Parkway junior Alison Ringle would love to win the individual title in the Class 5A cross country meet Tuesday in Natchitoches.
In fact, that is her goal. She has been preparing for the race — running dozens and dozens of miles — since the end of the outdoor track season last May.
But while the individual title would be great, it’s not her overriding concern.
That’s because Ringle is all about her team.
“What I really enjoy about this is the team itself,” she said. “We run for each other, and we’re best friends. We’re more than a team; we’re a family. That alone gives me and all of us something to run for.”
Ringle will definitely be one of the favorites in 5A Tuesday.
Two years ago, she surprised some observers by finishing second in the Class 4A meet, covering the 3-mile course in 19 minutes, 57.87 seconds.
Last year, Parkway moved up to Class 5A and Ringle finished 13th in 19:58.55.
This season, she has won five of the seven meets in which she has participated. She set course records in two meets, running an 18:43.25 5K (3.1 miles) at Hot Springs, Ark., in the Lake Hamilton Invitational and an 18:14 3-mile in the Ruston Bearcat Invitational.
At the state meet, she will obviously be facing some tough competition. Parkway coach Kent Falting said Nicole Durham of Fontainebleau will likely be Ringle’s main obstacle to the title.
The two have gone head-to-head twice this season. Ringle finished ahead of Durham in the prestigious Mobile Challenge of Champions in Mobile, Ala., which was a 5K. Durham won a 4K (2.5 miles) race with Ringle second in a meet in Mississippi last month.
Parkway finished an impressive sixth in the state meet last year, and Ringle expects an even better showing this time.
“I feel really good about it,” she said. “We are really excited. We have a chance to do some great things. We’ve been working hard all season so we’re ready for it.
“We’re definitely going for the championship. That’s our biggest goal.”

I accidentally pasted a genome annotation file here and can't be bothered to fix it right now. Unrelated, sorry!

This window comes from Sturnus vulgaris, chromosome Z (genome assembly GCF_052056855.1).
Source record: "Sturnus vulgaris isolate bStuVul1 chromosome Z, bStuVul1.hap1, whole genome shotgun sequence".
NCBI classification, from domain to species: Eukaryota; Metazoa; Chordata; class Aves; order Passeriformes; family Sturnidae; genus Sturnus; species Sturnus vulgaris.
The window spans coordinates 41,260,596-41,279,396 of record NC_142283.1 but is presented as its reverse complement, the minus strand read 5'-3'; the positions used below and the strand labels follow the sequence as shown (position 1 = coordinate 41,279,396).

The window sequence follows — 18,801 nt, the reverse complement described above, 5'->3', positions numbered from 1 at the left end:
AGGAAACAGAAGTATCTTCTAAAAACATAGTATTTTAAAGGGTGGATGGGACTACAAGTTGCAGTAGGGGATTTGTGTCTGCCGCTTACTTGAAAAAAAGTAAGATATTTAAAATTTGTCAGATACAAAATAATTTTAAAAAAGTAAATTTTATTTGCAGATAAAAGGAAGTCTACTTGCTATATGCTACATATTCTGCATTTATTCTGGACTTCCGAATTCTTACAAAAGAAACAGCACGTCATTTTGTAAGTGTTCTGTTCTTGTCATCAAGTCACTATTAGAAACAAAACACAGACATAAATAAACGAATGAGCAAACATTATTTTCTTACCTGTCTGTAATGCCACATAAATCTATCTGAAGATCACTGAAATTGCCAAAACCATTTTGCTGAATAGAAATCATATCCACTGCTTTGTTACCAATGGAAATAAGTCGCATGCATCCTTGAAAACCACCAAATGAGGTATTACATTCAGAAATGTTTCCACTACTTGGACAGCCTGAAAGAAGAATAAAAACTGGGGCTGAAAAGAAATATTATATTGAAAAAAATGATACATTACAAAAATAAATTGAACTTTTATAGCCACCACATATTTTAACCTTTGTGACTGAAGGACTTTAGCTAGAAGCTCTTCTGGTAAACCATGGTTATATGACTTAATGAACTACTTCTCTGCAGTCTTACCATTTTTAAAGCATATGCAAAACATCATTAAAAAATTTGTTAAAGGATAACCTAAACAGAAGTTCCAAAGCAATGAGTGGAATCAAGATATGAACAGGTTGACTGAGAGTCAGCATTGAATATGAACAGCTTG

Ringle didn’t start running seriously until she was a seventh-grader at Elm Grove Middle School. She went out on the track, ran a mile and liked the way it felt.
“I went out there and I realized I was pretty good at it,” she said. “I had no clue I would be able to beat people and everything. I went to Parkway in the ninth grade and that’s when I started to do the real long distances.”
Not only has Ringle developed into one of the state’s best cross country runners, she’s also one of the best on the track.
Last May, she finished second in the Class 5A 1,600- and 3,200-meter runs in the state outdoor track meet in Baton Rouge.
Beside running with her teammates, Ringle likes cross country and track because it allows her to test herself.
“It’s the feeling at the end of the race, that you ran three miles and gave it your all and did something really difficult. The workouts are really difficult, and the race is really difficult. At the end of the week after the race you just feel so accomplished.
“It’s a great feeling to know that you are able to put yourself through all of that. That’s really what I enjoy about it, plus running for my team and my family.”
For Ringle, running is a year-round activity. After the cross country season, it will be time to get ready for the outdoor track season.
But she is still very much involved in her church and community.
At Parkway, she is involved in Destination ImagiNation, Astra Club and Beta Club.
She serves on the Shreveport-Bossier Rescue Mission council. At her chruch, she is a member of the youth council.
While much of Ringle’s success in running can be attributed to her own hard work, she gives a lot of credit to Falting.
“He’s like a father to me,” she said. “He inspires me and motivates me all the time. He always knows what to say to motivate me and the team. He’s done great with workout schedules and stuff.
“We’ve done things a little differently this year. I can really see an improvement in the team. His heart is in it. There’s not a better coach than coach Falting. He’s the best anybody can ask for. I’m so blessed to be running for him.”
Falting said Ringle has been a pleasure to coach.
“She has the ultimate work ethic,” he said. “The really good thing about her is that anything you suggest for her to do she’s going to do.
“I have this belief that a lot of kids are born with certain talent and other kids have to work. She’s earned every ounce of it so far from her work.”